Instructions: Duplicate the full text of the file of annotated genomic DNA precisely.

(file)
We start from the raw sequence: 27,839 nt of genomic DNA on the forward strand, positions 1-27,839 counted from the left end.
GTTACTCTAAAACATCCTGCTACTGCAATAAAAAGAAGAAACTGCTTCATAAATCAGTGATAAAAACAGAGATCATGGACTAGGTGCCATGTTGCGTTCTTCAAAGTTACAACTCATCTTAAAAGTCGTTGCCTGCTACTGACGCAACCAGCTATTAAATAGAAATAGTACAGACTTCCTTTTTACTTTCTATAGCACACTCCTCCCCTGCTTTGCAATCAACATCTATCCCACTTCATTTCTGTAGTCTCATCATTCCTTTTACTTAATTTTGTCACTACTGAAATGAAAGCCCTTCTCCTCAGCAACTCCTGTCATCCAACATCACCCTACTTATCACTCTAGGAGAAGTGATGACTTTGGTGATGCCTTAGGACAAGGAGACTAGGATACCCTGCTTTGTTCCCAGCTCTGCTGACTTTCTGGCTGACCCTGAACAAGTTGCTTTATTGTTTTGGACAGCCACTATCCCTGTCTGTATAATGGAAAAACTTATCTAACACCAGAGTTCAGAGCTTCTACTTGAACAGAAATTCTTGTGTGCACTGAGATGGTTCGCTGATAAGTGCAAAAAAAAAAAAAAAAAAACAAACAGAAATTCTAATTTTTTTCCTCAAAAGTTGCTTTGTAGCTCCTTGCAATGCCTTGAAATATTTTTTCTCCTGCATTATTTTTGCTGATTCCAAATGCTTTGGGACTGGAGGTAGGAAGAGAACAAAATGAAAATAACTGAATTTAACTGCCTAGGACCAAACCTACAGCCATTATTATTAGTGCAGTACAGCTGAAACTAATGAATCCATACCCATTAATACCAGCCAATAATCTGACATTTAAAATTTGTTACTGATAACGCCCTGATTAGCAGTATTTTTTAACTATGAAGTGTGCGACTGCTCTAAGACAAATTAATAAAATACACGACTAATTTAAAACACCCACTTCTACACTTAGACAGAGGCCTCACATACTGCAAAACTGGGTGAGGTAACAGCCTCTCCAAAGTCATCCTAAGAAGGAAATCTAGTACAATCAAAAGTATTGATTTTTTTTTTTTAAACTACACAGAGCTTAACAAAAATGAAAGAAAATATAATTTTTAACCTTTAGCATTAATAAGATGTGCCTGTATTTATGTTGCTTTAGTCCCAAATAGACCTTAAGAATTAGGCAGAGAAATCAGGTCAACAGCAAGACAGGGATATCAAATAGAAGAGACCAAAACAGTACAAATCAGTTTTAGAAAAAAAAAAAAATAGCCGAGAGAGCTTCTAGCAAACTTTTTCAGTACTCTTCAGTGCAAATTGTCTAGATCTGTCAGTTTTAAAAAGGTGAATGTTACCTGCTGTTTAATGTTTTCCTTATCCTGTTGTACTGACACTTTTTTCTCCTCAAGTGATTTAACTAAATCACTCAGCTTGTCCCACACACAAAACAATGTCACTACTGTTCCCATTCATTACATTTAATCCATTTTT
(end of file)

We start from the raw sequence: 27,839 nt of genomic DNA on the forward strand, positions 1-27,839 counted from the left end.
GTTACTCTAAAACATCCTGCTACTGCAATAAAAAGAAGAAACTGCTTCATAAATCAGTGATAAAAACAGAGATCATGGACTAGGTGCCATGTTGCGTTCTTCAAAGTTACAACTCATCTTAAAAGTCGTTGCCTGCTACTGACGCAACCAGCTATTAAATAGAAATAGTACAGACTTCCTTTTTACTTTCTATAGCACACTCCTCCCCTGCTTTGCAATCAACATCTATCCCACTTCATTTCTGTAGTCTCATCATTCCTTTTACTTAATTTTGTCACTACTGAAATGAAAGCCCTTCTCCTCAGCAACTCCTGTCATCCAACATCACCCTACTTATCACTCTAGGAGAAGTGATGACTTTGGTGATGCCTTAGGACAAGGAGACTAGGATACCCTGCTTTGTTCCCAGCTCTGCTGACTTTCTGGCTGACCCTGAACAAGTTGCTTTATTGTTTTGGACAGCCACTATCCCTGTCTGTATAATGGAAAAACTTATCTAACACCAGAGTTCAGAGCTTCTACTTGAACAGAAATTCTTGTGTGCACTGAGATGGTTCGCTGATAAGTGCAAAAAAAAAAAAAAAAAAACAAACAGAAATTCTAATTTTTTTCCTCAAAAGTTGCTTTGTAGCTCCTTGCAATGCCTTGAAATATTTTTTCTCCTGCATTATTTTTGCTGATTCCAAATGCTTTGGGACTGGAGGTAGGAAGAGAACAAAATGAAAATAACTGAATTTAACTGCCTAGGACCAAACCTACAGCCATTATTATTAGTGCAGTACAGCTGAAACTAATGAATCCATACCCATTAATACCAGCCAATAATCTGACATTTAAAATTTGTTACTGATAACGCCCTGATTAGCAGTATTTTTTAACTATGAAGTGTGCGACTGCTCTAAGACAAATTAATAAAATACACGACTAATTTAAAACACCCACTTCTACACTTAGACAGAGGCCTCACATACTGCAAAACTGGGTGAGGTAACAGCCTCTCCAAAGTCATCCTAAGAAGGAAATCTAGTACAATCAAAAGTATTGATTTTTTTTTTTTAAACTACACAGAGCTTAACAAAAATGAAAGAAAATATAATTTTTAACCTTTAGCATTAATAAGATGTGCCTGTATTTATGTTGCTTTAGTCCCAAATAGACCTTAAGAATTAGGCAGAGAAATCAGGTCAACAGCAAGACAGGGATATCAAATAGAAGAGACCAAAACAGTACAAATCAGTTTTAGAAAAAAAAAAAAATAGCCGAGAGAGCTTCTAGCAAACTTTTTCAGTACTCTTCAGTGCAAATTGTCTAGATCTGTCAGTTTTAAAAAGGTGAATGTTACCTGCTGTTTAATGTTTTCCTTATCCTGTTGTACTGACACTTTTTTCTCCTCAAGTGATTTAACTAAATCACTCAGCTTGTCCCACACACAAAACAATGTCACTACTGTTCCCATTCATTACATTTAATCCATTTTT